|Many people seem excited about the innovative
services made possible by the move from circuit to VoIP. But when you ask
for specific examples, they go quiet. Thatï¿½s because services you can
deploy today on VoIP, you can also deploy on circuit. Even so, popular
wisdom is not entirely wrong. After growing untidily for more than a hundred
years, circuit networks are a tangle of protocols, standards, and
proprietary implementations presided over by incumbents with little
motivation to change. The move to packets for transport flattens out
everything, lowers technical barriers to entry, and promises new services.
Whatever new services evolve as voice moves from circuit to packet, it is
a safe bet that many of them will depend on speech technologies. Automatic
speech recognition (ASR) and text-to-speech (TTS) have slowly and steadily
improved so that they are now usable by ï¿½normalï¿½ people (translation: by
me). Of course, to be impressive, ASR-based systems still have to be
carefully designed, then laboriously tested and tweaked. But the best are
really good. For example, the interactive voice response (IVR) application
that asks for my American Airlines frequent flier number is more accurate
than a human ever was. (And it understands a New York accent.) Even better,
the number automatically goes to the agent who handles the call, so the
agent doesnï¿½t have to ask for it again. That we find this impressive shows
how pathetically low our expectations of IVR really are. How could any
competent system designer automatically capture an account number, then
routinely require the caller to speak it again to the agent ï¿½ as they do
at numerous credit card companies?
While this magazine is typically about telephony, I know you wonï¿½t be
surprised to hear that voice isnï¿½t the only kind of data that can be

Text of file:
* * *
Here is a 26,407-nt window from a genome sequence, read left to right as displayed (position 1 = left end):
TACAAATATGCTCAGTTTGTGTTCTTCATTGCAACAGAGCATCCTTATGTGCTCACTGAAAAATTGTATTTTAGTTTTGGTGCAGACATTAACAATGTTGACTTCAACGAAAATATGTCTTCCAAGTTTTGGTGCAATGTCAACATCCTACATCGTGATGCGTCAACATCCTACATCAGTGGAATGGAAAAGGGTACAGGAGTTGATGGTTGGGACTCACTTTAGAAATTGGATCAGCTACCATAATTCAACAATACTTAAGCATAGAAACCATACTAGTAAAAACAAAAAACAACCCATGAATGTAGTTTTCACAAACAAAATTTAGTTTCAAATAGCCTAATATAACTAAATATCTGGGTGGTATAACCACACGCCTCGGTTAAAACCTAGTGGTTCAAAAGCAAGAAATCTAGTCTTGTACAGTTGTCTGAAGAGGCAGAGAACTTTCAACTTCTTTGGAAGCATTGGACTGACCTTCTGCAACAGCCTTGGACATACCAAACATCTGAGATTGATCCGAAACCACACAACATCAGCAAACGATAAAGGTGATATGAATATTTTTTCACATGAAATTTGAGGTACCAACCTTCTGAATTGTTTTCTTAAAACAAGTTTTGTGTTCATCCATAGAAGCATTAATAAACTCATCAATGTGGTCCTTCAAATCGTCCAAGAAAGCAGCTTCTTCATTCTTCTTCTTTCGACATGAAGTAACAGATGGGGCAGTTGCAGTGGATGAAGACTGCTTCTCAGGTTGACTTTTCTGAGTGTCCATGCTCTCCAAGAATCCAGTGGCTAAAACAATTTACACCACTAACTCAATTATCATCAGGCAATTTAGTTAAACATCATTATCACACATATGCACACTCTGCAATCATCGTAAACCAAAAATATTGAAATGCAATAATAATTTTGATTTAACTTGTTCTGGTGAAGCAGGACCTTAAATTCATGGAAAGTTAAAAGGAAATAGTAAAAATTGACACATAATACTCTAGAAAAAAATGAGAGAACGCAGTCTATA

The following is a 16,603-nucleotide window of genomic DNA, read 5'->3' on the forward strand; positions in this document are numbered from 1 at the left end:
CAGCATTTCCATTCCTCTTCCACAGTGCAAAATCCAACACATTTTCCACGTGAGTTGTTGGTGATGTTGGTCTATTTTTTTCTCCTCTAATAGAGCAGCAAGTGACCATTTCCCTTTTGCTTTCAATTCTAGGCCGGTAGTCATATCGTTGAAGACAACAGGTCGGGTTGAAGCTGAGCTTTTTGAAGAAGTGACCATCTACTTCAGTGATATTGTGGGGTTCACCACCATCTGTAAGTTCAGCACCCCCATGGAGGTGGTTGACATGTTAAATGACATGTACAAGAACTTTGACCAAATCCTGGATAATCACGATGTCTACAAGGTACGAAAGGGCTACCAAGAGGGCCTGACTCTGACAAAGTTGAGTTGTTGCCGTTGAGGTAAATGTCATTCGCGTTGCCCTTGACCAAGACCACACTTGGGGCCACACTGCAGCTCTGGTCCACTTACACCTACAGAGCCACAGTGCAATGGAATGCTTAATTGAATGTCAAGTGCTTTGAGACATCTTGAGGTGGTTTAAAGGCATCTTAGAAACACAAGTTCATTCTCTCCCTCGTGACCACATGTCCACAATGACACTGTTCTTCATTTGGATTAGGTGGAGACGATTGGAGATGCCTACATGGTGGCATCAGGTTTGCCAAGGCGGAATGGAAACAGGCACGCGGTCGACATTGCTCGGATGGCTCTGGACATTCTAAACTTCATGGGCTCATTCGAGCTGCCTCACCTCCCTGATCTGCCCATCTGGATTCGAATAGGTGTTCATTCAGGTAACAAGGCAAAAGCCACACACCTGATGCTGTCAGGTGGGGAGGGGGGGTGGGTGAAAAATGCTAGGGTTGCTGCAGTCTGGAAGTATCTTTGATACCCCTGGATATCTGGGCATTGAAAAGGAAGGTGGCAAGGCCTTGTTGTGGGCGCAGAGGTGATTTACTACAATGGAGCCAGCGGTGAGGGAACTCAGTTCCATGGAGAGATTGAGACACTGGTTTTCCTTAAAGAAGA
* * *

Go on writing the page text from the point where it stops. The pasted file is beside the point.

transported by IP. The Internet is transforming the way companies do
business. E-Commerce systems are based on a constellation of technologies
including application server platforms like Java 2 Enterprise Edition (J2EE
), Web servers, and markup languages like Hyper Text Markup Language (HTML)
and eXtensible Markup Language (XML).
Thereï¿½s an old saying that when all you have is a hammer, everything
looks like a nail. Similarly, when the e-Commerce contingent started
planning to voice-enable their systems, they thought in terms of markup
languages for implementation. There have been several such initiatives, but
the first to catch on was Voice Extensible Markup Language (VoiceXML). Then,
just a few months ago, a new contender emerged: Speech Application Language
Considering that they use similar technology to achieve similar ends,
VoiceXML and SALT are surprisingly different in their philosophy, their
application, and their intellectual property environment.
Both are markup languages. SALT consists of extensions to HTML, while
VoiceXML is a complete markup language in its own right.
Both are designed to speech-enable Web applications, starting with the
notion of a Web browser. A regular Web browser uses a screen to render
output and a keyboard and mouse to collect input. Exactly the same basic